No plans to break it up into pieces (apart from already consisting of modules). It does one thing, it just happens to be a big thing :-)

If you have a mac of Linux box you can have it up and running in 10 minutes. Multi-node production deployments are no different because Vespa manages the nodes, not you directly.

From what I can tell from the documentation, schemas ("search definitions" in Vespa parlance) are stored as files that are part of the "application package" (which I don't know what is yet); it doesn't seem like you can make dynamic schema changes through a REST API, and some schema changes actually require search nodes to be restarted?(!) Doesn't Vespa have anything similar to the Elasticsearch mappings API for dynamically updating a schema?

This may be a difference in mindset, but we generally let apps define the schema, so it's in the developer's realm of responsibility, not an operational concern. We also have apps (currently using Elasticsearch) that manage the schema automatically, derived from a high-level application definition. With ES, the app creates a new index with new mappings, shovels data into the new index, and then activates the new index. But it uses the ES APIs to do this, and restarting anything is not on the table.

Doug Cutting, the creator of Lucene, was an employee of Yahoo. So does Vespa share any technologies with Lucene?



I'm guessing (hoping) their lawyers made sure to go over their old agreements with a very fine comb to make sure their license for the software allowed them to open source this.

Don't get me wrong, they've added a lot to it, but there's a lot of code in there that could only have come from their purchase of Overture, who had purchased AllTheWeb from FAST (which was itself purchased by Microsoft).

If they purchased it, then they would own the copyright, so they can relicense it any way they want can't they?

I was with FAST. Were you there, by any chance?

The reason is simply, for performance. To avoid having to go to the kernel every time we need to allocate memory for a query, and avoid having to clear memory on free/reuse. It is made for Vespa, but also used for other programs.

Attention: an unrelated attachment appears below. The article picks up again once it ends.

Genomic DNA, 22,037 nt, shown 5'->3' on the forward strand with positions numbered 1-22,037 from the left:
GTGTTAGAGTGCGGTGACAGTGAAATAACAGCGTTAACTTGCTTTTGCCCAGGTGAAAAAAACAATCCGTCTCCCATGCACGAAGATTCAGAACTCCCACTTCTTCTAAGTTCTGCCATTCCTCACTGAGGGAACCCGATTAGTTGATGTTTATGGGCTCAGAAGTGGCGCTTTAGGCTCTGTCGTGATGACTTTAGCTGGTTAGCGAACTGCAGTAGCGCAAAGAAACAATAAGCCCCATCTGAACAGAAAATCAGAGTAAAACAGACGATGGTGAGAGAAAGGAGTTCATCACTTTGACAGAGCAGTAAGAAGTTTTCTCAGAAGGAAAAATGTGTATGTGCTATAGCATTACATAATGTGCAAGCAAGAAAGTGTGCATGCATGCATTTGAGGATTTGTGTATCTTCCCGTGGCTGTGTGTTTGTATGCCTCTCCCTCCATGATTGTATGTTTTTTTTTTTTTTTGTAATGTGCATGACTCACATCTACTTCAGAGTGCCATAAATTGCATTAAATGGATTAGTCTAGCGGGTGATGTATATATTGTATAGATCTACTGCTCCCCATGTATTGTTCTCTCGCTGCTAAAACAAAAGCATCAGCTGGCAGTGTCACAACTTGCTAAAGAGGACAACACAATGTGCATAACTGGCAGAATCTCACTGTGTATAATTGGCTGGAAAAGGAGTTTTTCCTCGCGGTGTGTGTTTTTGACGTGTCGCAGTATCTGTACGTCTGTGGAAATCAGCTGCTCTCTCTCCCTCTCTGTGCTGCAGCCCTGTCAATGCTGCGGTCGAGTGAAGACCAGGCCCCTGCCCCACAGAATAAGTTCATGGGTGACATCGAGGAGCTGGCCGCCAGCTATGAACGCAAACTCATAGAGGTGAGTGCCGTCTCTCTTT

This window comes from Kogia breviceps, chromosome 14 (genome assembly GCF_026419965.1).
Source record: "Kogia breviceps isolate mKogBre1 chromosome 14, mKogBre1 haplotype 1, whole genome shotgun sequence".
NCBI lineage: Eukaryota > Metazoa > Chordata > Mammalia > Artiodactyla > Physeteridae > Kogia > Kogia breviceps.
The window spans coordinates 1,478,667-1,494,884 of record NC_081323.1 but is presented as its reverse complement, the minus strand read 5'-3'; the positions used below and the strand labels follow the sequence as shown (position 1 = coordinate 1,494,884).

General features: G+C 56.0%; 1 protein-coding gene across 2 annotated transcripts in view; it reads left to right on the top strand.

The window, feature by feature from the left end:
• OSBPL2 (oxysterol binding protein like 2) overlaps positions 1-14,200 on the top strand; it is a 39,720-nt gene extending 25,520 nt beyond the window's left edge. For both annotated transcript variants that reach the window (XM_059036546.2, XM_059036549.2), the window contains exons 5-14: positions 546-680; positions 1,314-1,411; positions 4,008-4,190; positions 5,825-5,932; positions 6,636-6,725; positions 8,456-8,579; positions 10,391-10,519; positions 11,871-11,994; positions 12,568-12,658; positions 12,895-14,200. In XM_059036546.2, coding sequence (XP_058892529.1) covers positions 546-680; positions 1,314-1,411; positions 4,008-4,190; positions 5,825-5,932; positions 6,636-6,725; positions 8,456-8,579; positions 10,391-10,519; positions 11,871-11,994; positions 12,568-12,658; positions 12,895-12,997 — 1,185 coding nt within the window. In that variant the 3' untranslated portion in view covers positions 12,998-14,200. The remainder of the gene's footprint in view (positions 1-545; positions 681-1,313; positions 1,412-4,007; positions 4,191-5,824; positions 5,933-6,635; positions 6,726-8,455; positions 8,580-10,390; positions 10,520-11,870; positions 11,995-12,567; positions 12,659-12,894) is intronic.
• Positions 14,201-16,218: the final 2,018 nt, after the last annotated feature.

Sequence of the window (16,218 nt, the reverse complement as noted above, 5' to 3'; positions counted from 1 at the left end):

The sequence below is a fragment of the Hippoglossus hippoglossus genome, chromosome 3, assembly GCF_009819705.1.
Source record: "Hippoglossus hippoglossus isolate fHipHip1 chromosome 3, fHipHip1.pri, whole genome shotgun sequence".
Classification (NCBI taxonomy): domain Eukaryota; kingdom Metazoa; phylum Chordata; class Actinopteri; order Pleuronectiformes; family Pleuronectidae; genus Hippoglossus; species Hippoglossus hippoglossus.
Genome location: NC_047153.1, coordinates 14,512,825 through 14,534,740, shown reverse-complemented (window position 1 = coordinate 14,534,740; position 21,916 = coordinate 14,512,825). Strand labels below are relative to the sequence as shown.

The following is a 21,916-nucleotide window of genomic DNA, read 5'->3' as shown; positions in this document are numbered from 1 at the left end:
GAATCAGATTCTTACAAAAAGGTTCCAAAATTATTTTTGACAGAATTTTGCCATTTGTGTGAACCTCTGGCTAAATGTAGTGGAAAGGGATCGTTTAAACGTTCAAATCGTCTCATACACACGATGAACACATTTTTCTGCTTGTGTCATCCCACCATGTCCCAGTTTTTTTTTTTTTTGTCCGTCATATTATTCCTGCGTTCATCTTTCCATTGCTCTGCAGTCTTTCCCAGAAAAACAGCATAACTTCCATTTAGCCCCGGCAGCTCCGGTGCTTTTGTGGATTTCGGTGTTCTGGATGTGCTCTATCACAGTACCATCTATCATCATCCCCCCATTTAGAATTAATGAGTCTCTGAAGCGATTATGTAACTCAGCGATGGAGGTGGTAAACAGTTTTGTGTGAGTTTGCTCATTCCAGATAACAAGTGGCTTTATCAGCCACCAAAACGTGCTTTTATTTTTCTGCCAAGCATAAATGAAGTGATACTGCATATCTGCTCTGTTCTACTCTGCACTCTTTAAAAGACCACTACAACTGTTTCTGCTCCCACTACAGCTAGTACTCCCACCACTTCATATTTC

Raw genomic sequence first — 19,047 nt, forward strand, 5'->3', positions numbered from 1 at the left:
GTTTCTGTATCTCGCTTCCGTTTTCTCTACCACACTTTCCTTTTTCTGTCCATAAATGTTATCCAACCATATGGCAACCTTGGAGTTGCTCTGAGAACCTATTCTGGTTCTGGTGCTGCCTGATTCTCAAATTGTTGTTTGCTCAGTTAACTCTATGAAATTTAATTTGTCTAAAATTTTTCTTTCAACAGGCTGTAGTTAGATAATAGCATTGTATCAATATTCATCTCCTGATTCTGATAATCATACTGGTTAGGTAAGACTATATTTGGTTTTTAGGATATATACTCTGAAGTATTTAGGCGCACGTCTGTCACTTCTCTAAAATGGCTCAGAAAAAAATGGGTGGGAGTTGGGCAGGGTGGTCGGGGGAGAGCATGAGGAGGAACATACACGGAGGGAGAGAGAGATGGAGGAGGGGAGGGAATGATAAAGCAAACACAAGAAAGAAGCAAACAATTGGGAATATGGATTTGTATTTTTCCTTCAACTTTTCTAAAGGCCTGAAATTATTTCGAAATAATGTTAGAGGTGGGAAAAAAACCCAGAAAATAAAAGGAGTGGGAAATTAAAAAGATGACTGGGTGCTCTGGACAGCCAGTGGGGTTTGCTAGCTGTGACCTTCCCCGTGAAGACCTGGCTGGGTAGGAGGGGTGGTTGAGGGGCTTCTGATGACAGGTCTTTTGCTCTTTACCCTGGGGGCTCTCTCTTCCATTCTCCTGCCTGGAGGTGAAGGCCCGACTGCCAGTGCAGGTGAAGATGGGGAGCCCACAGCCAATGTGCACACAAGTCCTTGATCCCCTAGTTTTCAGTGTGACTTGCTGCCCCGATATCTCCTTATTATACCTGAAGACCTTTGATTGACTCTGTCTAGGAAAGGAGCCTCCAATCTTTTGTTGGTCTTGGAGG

Similar in purpose to Google's TCMalloc: http://goog-perftools.sourceforge.net/doc/tcmalloc.html

How is it better than TCMalloc? (If it isn't, it probably should be replaced by TCMalloc.)

In our tests, vespamalloc has simply been faster. I don't know how in-depth the analysis has been as to why, but obviously vespamalloc is written and tuned for Vespa so that is a likely factor.

If anyone wants the kind of machine learning based rerabking in Elasticsearch, we've been working with the wikimedia foundation on an Elasticsearch learning to Rank plugin:


I see it has tensor processing built in - http://docs.vespa.ai/documentation/tensor-intro.html

Can this be used as a spark+tensorflow replacement ?

Note: TFoS is also a Yahoo open source project. The teams work together. https://github.com/yahoo/TensorFlowOnSpark

is tfos production-ready right now ? because i thought it was still experimental.

is it used inside Yahoo - because Vespa comes with its own tensor processing engine. I wondered who would use one over the other.

TensorFlow on Spark is for learning, Vespa is for serving. Where Vespa excels is in evaluating a learned model very quickly over lots of documents. We're working on providing support for running models learned with TensorFlow directly. For now people make the translation on their own.

I don't want to trigger any bot detection by voting all your comments up in a short amount of time. So, I will say thank you and mention that is is contributions from people like you that keep me coming back.

It is more like an alternative to tensorflow serving - it does not train models but is good at evaluating them and use the evaluation for ranking.

Here is a snippet to decodeURIComponent for all the yql examples in the documentation. Makes it a bit easier to see the yql syntax.

  $('pre:contains("yql=")').each((i, el) => { el.innerText = el.innerText.replace(/\+/g, ' ').replace(/yql=(.+%3B)/, (m, p1) => 'yql=' + decodeURIComponent(p1)) })

The quickstart doesn't seem to work, at lease on macOS. I raised a ticket:


I just checked the issue, and it seems it was caused by human error. It is closed now.

How well does vespa handle time series data, compared to, say, elasticsearch?

Say I'm using ELK for log aggregation. Would Vespa be a good replacement? One pain point is ingest rate. How many "average" log lines per second can Vespa do per node?

It could be a replacement for the 'E', but the APIs are different enough that there's no drop-in replacement for the 'L' and 'K' and creating or making those compatible would be a significant effort. Would be great if someone did though :-)

Gotcha. On the ingest front, do you have any numbers around that? I see some benchmarks that focus on other (important) aspects like QPS but didn't catch anything on ingest.

Write speed (add or update) is typically between a few thousand to a few tens of thousands operations per second per node sustained, depending on sizeof data etc.

Sustaining throughput over long time is important and often overlooked mentioned in benchmarks.

Big open source news in recent times.